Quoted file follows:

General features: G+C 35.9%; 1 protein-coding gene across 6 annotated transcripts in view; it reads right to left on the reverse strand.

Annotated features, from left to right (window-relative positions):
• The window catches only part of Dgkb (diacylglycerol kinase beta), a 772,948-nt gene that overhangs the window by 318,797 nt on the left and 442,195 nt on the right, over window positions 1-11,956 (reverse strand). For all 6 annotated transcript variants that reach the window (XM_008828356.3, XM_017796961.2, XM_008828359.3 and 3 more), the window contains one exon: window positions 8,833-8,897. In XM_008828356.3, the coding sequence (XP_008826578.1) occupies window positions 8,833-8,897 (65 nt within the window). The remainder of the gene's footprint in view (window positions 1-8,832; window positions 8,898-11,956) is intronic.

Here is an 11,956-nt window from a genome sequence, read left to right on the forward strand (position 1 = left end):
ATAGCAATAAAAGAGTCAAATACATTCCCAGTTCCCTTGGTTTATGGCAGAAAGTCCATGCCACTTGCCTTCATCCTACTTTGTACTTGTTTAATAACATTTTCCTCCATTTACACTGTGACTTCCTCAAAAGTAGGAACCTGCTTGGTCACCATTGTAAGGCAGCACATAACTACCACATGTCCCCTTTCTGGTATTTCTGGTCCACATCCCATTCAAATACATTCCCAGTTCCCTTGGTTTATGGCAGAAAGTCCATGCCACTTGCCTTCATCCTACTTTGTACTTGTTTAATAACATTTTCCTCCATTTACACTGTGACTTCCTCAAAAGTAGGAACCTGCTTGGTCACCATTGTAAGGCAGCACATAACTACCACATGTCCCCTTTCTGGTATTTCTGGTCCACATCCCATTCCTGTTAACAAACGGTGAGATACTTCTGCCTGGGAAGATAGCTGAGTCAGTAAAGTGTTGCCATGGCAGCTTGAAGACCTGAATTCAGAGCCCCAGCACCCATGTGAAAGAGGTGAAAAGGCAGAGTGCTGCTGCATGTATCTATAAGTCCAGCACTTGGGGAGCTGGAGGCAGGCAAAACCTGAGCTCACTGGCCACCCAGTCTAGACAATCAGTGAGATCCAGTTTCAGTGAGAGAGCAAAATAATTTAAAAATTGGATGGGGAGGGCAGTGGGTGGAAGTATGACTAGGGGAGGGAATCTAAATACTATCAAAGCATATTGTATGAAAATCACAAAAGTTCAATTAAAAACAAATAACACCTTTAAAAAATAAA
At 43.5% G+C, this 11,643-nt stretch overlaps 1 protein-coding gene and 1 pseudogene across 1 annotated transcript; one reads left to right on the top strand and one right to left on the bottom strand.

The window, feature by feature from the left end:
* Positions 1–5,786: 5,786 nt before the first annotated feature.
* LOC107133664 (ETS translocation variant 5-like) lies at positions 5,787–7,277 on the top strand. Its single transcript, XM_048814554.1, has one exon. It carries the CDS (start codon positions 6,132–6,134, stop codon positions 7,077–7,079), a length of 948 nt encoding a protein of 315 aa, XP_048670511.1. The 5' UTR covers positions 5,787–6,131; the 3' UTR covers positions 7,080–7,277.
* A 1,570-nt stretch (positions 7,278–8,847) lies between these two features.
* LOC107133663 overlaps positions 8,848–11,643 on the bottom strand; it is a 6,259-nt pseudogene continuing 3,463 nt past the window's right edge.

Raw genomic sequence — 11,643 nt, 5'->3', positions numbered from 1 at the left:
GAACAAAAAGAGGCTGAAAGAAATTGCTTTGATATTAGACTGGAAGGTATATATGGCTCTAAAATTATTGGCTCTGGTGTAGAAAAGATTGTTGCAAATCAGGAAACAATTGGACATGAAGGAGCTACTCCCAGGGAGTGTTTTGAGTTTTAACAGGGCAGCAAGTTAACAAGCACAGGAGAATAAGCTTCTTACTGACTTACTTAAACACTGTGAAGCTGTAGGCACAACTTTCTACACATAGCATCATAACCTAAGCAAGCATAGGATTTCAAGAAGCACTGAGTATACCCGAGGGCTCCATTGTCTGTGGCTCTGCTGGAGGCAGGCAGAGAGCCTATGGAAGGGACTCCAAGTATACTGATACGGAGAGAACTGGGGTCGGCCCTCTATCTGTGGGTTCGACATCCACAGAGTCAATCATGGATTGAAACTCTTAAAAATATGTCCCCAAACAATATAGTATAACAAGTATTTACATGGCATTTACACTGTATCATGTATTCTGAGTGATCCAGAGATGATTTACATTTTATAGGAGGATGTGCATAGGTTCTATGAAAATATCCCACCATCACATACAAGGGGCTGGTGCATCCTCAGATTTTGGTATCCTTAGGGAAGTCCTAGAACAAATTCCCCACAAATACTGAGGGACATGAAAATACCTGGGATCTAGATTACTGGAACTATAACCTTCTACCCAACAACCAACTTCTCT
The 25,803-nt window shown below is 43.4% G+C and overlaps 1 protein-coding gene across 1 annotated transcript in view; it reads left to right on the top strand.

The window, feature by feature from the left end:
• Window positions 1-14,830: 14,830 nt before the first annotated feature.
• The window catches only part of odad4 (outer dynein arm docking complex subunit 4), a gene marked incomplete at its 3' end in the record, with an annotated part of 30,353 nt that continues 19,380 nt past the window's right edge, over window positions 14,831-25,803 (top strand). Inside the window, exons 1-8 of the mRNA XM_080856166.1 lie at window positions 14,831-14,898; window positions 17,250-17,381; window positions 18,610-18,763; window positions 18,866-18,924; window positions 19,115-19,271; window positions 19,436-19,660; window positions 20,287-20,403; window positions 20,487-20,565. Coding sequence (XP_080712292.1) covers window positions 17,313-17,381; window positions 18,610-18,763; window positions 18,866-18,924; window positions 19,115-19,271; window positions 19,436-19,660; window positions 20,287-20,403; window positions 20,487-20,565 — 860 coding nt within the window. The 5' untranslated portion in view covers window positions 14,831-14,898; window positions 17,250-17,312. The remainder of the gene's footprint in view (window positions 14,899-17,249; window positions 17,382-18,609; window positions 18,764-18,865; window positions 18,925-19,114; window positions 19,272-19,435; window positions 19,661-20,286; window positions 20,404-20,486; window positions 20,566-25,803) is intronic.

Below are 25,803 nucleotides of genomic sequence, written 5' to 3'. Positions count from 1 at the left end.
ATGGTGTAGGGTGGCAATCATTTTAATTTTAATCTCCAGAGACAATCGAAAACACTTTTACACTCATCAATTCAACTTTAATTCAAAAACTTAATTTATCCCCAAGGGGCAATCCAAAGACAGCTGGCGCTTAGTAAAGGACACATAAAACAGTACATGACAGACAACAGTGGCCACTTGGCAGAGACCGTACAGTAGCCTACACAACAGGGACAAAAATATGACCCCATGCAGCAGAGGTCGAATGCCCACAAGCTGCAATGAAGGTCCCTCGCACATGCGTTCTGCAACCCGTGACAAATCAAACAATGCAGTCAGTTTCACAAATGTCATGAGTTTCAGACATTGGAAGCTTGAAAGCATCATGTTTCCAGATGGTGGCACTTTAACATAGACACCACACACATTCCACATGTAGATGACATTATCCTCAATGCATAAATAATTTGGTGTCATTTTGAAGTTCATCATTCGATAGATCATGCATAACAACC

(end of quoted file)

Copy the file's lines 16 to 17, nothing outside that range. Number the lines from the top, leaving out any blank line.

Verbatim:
• Window positions 1-14,830: 14,830 nt before the first annotated feature.
• The window catches only part of odad4 (outer dynein arm docking complex subunit 4), a gene marked incomplete at its 3' end in the record, with an annotated part of 30,353 nt that continues 19,380 nt past the window's right edge, over window positions 14,831-25,803 (top strand). Inside the window, exons 1-8 of the mRNA XM_080856166.1 lie at window positions 14,831-14,898; window positions 17,250-17,381; window positions 18,610-18,763; window positions 18,866-18,924; window positions 19,115-19,271; window positions 19,436-19,660; window positions 20,287-20,403; window positions 20,487-20,565. Coding sequence (XP_080712292.1) covers window positions 17,313-17,381; window positions 18,610-18,763; window positions 18,866-18,924; window positions 19,115-19,271; window positions 19,436-19,660; window positions 20,287-20,403; window positions 20,487-20,565 — 860 coding nt within the window. The 5' untranslated portion in view covers window positions 14,831-14,898; window positions 17,250-17,312. The remainder of the gene's footprint in view (window positions 14,899-17,249; window positions 17,382-18,609; window positions 18,764-18,865; window positions 18,925-19,114; window positions 19,272-19,435; window positions 19,661-20,286; window positions 20,404-20,486; window positions 20,566-25,803) is intronic.